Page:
(N.B. A quick recap of the lawsuit can be foundhere. This article focuses on the seeming melt down happening to Voris’ defense.)
Now, Voris wants to bring in Massachusetts-based lawyer Marc Randazza. The problem? Randazza’s record of double-dealing which resulted in guilty pleas and formal discipline in multiple courts.
Randazza, who got in trouble for his actions in a lawsuit involving gay porno companies, fashions himself as a First Amendment crusader and is popular with Info Wars host Alex Jones, Neo Nazi publisher Andrew Anglin, and right-wing personality Mike Cernovich.
New Hampshire priest Rev. Georges de Laire, the judicial vicar for the Manchester Diocese, is suing Voris over defamatory videos and articles Voris published, and starred in. Voris operates Church Militant and St. Michael’s Media, which produces a news website and Youtube video programs.
Attorney’s for de Laire, Howard Cooper and Suzanne Elovecky, are not amused by Voris’ antics, and told the court Randazza’s hire is another tactic to try to tank the lawsuit without a trial. They now want the court to make Voris pay.
“Defendants have engaged in numerous bad faith tactics in this case. Their actions have deprived Father de Laire of critical testimony, derailed a firm trial date, and made this matter far more expensive and emotionally draining for him than it otherwise should have been. Defendants conduct has been so egregious that Father de Laire will shortly move for the entry of a judgment of liability,” Cooper and Elovecky wrote.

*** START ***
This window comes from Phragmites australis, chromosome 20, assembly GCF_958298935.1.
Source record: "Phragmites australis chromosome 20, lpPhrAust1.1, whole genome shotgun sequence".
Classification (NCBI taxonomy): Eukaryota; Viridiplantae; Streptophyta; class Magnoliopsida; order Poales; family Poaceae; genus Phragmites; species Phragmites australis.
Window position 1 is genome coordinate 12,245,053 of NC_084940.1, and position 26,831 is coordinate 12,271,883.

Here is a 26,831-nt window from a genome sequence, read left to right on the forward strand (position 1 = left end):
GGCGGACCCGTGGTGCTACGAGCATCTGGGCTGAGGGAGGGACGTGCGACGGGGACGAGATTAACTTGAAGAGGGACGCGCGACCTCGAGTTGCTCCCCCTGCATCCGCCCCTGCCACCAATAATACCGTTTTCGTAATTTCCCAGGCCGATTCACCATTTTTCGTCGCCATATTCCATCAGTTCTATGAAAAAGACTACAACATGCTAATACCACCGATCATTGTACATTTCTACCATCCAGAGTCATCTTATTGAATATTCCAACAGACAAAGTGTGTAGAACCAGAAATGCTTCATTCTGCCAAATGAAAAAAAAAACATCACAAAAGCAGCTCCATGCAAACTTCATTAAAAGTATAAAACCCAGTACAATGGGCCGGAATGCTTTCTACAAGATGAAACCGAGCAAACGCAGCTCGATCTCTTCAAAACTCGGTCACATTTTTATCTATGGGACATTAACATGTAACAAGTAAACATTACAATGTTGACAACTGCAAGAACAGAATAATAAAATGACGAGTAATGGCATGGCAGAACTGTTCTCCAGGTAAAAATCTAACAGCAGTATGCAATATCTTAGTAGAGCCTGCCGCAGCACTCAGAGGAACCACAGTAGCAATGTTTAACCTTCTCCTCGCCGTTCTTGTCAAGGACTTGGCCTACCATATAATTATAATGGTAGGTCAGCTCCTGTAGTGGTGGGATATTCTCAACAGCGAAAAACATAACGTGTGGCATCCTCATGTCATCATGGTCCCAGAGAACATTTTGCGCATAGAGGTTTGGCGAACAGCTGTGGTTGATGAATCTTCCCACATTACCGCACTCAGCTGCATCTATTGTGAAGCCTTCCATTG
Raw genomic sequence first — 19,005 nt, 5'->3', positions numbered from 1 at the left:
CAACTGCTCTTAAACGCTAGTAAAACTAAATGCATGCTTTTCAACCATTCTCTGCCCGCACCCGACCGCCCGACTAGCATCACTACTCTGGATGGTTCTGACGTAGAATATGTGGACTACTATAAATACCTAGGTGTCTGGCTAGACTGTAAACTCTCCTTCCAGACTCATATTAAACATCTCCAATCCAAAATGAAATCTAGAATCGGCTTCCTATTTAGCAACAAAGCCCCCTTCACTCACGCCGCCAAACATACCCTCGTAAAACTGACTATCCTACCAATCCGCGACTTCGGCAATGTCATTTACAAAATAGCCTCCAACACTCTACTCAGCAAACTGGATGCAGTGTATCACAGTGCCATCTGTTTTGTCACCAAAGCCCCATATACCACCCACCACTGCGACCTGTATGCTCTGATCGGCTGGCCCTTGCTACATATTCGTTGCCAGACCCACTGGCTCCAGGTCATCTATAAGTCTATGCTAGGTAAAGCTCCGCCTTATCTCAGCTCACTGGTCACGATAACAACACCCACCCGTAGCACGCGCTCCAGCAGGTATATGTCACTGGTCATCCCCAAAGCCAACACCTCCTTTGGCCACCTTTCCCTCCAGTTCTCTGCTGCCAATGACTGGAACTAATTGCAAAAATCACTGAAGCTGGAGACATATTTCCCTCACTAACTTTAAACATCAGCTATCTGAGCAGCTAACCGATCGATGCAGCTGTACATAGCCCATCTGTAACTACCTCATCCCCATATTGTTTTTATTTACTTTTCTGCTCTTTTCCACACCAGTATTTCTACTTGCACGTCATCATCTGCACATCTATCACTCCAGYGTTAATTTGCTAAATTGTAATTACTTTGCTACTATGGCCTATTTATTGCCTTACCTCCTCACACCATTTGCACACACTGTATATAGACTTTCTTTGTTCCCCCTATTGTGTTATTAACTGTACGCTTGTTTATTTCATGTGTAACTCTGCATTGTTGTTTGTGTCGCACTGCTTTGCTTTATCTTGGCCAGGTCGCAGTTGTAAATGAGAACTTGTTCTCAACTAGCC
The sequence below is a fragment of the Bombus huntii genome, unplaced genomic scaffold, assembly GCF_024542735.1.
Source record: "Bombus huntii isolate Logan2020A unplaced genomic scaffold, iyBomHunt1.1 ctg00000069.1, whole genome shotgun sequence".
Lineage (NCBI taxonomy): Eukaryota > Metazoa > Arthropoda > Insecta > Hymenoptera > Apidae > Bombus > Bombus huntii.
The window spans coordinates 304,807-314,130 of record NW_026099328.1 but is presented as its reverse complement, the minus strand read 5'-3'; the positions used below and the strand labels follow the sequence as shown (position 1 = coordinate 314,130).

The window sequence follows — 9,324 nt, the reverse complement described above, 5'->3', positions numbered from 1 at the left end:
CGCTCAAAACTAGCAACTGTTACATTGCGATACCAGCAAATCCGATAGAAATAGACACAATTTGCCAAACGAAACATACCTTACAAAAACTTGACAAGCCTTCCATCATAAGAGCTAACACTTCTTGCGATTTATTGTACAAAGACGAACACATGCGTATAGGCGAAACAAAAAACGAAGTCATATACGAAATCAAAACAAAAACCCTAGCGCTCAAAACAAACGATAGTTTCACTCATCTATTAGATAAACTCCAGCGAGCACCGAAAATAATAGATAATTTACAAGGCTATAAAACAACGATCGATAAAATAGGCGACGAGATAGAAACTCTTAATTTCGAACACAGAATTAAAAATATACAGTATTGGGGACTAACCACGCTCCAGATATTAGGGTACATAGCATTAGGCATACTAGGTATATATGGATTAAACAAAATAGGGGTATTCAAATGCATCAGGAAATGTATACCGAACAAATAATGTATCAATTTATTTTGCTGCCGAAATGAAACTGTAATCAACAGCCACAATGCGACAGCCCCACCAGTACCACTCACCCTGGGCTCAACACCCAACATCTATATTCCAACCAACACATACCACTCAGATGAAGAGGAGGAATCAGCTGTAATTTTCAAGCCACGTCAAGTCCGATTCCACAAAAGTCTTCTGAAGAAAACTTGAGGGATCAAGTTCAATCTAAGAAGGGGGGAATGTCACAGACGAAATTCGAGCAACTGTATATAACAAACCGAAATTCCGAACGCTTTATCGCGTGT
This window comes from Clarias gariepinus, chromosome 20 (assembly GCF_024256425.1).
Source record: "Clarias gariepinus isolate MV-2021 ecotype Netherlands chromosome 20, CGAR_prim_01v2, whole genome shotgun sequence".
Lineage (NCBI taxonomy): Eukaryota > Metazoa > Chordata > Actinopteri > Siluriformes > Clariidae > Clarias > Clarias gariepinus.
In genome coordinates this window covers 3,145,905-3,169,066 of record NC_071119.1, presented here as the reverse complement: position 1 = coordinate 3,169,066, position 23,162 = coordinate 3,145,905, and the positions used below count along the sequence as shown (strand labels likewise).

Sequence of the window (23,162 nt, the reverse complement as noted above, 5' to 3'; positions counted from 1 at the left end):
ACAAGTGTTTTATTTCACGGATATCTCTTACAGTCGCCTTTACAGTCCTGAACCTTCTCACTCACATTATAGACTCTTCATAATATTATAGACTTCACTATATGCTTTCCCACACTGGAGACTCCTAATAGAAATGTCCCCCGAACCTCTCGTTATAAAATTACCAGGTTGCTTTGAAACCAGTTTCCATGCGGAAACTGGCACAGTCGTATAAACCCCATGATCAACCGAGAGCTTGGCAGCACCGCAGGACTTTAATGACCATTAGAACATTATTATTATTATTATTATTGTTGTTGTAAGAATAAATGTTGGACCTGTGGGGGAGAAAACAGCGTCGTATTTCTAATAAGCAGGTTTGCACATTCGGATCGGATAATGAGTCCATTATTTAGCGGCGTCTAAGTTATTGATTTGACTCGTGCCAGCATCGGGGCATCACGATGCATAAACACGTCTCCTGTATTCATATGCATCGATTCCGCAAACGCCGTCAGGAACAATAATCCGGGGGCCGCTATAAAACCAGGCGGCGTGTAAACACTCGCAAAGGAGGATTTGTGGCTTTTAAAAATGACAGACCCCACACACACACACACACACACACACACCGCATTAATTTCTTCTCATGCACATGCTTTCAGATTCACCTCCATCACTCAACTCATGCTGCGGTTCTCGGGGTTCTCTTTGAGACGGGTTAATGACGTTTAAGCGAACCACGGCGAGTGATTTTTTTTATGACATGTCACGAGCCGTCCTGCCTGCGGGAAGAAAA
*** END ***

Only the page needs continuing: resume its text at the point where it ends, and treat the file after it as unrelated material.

Cooper and Elovecky are asking the federal judge to block Voris from bringing Randazza into the case, and they might have precedent.
In 2019, as Jones was being sued by parents of the Sandy Hook Elementary School shooting victims, he tried to hire Randazza. However, the judge in the case ruled Randazza’s record of serious misconduct was too much. Randazza was not allowed to represent Jones in the Connecticut court, though his law firm stayed on the case.
The misconduct cited in by the Sandy Hook case judge is that Randazza, while representing gay porno producer Liberty Media Holdings, reportedly also worked on the side for the company Liberty was suing. Records show Randazza even solicited a bribe from the company Liberty was taking action against.
“There needs to be a little gravy for me,” Randazza emailed an opposing attorney in a Liberty lawsuit. “And it has to be more than the $5K you were talking about before. I’m looking at the cost of at least a new Carrera in retainer deposits after circulating around the adult entertainment expo this week. I’m gonna want at least used BMW money.”
A fuller picture of Randazza’s history can be foundhere. In 2018, he pleaded guilty to violating the attorney code of ethics in Nevada. This resulted in reciprocal discipline in other jurisdictions, and the fact Randazza has to disclose his past conduct when he starts a new case.
The reason Voris is even thinking about hiring Randazza in the first place might have to do with another lawyer involved in the de Laire lawsuit, Marc Balestrieri.
Balestrieri is a conservative canon lawyer who once tried to get Sen. John Kerry excommunicated.